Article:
A young Essex Porter watched in 1963 as trusted broadcaster Walter Cronkite told a troubled nation that President John F. Kennedy had been assassinated. Looking back, Porter says that’s the day he was drawn to journalism.
Porter retired late last month from Seattle’s KIRO-TV and is learning to appreciate a new way of life after 43 busy and successful years in broadcast journalism, 39 of them at KIRO. Throughout the years, colleagues’ descriptions of Porter have remained steady and are reminiscent of Cronkite — honest, direct and fair.
“Essex is Essex. He’s authentic; there’s no pretense about him. He’s very humble. He’s very truthful. You know that when you’re speaking to him, you’re getting the truth,” KIRO news director Tara Finestone said.
While at KIRO, Porter co-anchored KIRO Morning News, anchored its Puget Sound Business Report and was its Eastside bureau chief. Porter got his start at KLMS Radio in Lincoln, Nebraska, after graduating from the University of Nebraska-Lincoln. He held jobs in Omaha, Nebraska, and Portland before finding a home in Seattle.
Porter said the biggest story of his career was in 1980 when he was one of the first reporters on the scene of the Mount St. Helens volcanic eruption — an opportunity he had because St. Helens erupted on a Sunday.
“I had just arrived in Portland, so I was not the main Mount St. Helens reporter, but it turns out that I worked Sundays,” Porter said. “There’s only one story maybe bigger than an erupting volcano, and that’s a once-in-every-100-years pandemic. So, those are sort of the bookends of my career.”
Porter established himself most of all as a political reporter. He interviewed presidential candidates and covered political conventions, including both the Democratic and Republican national conventions in 2016.
At a news conference on Nov. 18, Gov. Jay Inslee named Porter “Washingtonian of the Day” and said Porter had made him a better governor. Finestone said Porter garnered respect from both elected officials and the community through his reporting ability.
“He’s not afraid to hold people accountable, but he’s always going to do it in a really fair way,” Finestone said. “He knows when to go in for the tough questions and when to pull it back. That’s an art form, and not everyone knows tact. I think it could be learned, but it’s also just really ingrained in him.”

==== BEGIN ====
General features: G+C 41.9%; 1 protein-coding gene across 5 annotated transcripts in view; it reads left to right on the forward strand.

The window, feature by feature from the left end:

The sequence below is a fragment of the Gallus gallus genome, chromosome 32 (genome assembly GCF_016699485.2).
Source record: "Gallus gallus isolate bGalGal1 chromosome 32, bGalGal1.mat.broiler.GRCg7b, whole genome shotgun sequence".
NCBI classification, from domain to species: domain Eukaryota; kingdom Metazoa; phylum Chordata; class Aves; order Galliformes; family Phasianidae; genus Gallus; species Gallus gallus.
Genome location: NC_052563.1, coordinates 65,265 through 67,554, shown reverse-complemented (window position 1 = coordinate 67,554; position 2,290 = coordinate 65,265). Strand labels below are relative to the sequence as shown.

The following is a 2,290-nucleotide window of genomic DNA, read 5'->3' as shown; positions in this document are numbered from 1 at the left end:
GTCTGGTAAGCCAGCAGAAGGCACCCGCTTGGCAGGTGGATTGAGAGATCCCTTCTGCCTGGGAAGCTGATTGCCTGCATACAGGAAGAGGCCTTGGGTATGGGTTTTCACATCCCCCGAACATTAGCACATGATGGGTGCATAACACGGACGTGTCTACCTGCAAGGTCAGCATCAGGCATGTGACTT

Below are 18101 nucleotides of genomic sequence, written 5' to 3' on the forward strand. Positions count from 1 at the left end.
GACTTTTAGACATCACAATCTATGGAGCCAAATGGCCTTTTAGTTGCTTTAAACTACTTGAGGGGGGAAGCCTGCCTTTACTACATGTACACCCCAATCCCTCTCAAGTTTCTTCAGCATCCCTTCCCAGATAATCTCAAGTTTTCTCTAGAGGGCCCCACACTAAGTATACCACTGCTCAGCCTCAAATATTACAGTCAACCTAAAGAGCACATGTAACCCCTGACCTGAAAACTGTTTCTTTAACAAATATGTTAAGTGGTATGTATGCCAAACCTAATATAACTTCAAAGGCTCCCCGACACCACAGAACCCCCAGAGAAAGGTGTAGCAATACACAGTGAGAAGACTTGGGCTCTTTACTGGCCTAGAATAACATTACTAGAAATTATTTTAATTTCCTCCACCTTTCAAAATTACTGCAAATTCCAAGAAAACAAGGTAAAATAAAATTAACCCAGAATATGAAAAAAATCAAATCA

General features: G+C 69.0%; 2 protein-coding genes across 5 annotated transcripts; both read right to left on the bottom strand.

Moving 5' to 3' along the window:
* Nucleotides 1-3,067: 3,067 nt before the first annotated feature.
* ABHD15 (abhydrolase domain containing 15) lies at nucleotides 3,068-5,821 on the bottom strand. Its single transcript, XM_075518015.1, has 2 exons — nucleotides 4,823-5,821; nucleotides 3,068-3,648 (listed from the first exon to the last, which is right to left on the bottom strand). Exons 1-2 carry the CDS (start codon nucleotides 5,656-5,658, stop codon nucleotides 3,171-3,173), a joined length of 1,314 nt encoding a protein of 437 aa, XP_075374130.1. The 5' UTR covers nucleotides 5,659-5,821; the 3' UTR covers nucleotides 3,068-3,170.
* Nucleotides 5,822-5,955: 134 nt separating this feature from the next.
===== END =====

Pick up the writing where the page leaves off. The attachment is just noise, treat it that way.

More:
Porter said his reporting philosophy is to ask the tough questions, but never be malicious, and to put the public first.
“A reporter has sort of different constituencies, but, to me, the primary constituency is the public we serve,” Porter said. “As a reporter, and as a person, I try to report with both integrity and compassion. And I think when people see you doing that on a consistent basis then you have a chance at earning their respect and their trust.”
Porter received a heartfelt on-air goodbye from his colleagues, who also renamed the KIRO editorial staff room to be the “Essex Porter editorial room.”
KIRO reporter Deborah Horne, who worked with Porter for 30 years, said he was always a voice of reason in the newsroom.
“When Essex speaks, people listen, because he doesn’t waste a lot of words,” Horne said. “He’s always been steady and unflappable. And when he raises his voice, because it happens so infrequently, of course you would listen to him. He somehow has an ability to help the temperature go down. That’s an amazing quality.”
Horne said she came to know Porter when he would do stories for her KIRO show, InColor, about diversity in the Pacific Northwest. In his reporting, she said, Porter was always genuine and never judgmental.
“He treats everyone the same, and that’s exactly what I think we all want,” Horne said. “I certainly would like that.”
Porter was involved in diversity efforts in his time at KIRO and has been a member of the Seattle Association of Black Journalists for many decades. Porter said he’s fortunate there were groundbreakers in the industry before him, but sometimes the door was “only open a crack.”
“We have to continually bring a diverse group of young people into the business, so that no one can ever say we didn’t hire because we just didn’t have a pipeline,” he said. “That’s not a good excuse now; it wasn’t a good excuse in the 60s either, but certainly now.”
He said diversity means different things, including having a diverse newsroom staff and producing diverse content.
“I certainly have, along with my many colleagues of all races, advocated to be sure that our coverage is diverse, that we’re not leaving out communities simply because we haven’t thought of them or they don’t necessarily fit the usual pattern,” he said.
As Porter settles into retirement, his influence persists in the newsroom. For Horne, Porter’s greatest lesson was that differences are not a weakness.
“We [as journalists] can see things very differently, and we need to all be allowed to see them differently, and have that difference be reflected in the story in the show. That’s what I learned with him — to let go and let the person be who they are,” Horne said. “That may seem trivial to some extent, but that has stayed with me. … And that really made a difference to me to be able to see the value that everybody brings, even though they may get there in a different way, or their conclusion may be different from what yours would be.”
Porter doesn’t have any big plans for retirement, but after decades in a job where “everything is a possible story,” he said it’s nice to have more control over his time.
“I’m doing what they often advise the retirees to do: take some time and give some thought to what you want to do next,” he said. “Give yourself some time away from what you spent your life doing, and try to gain a little perspective.”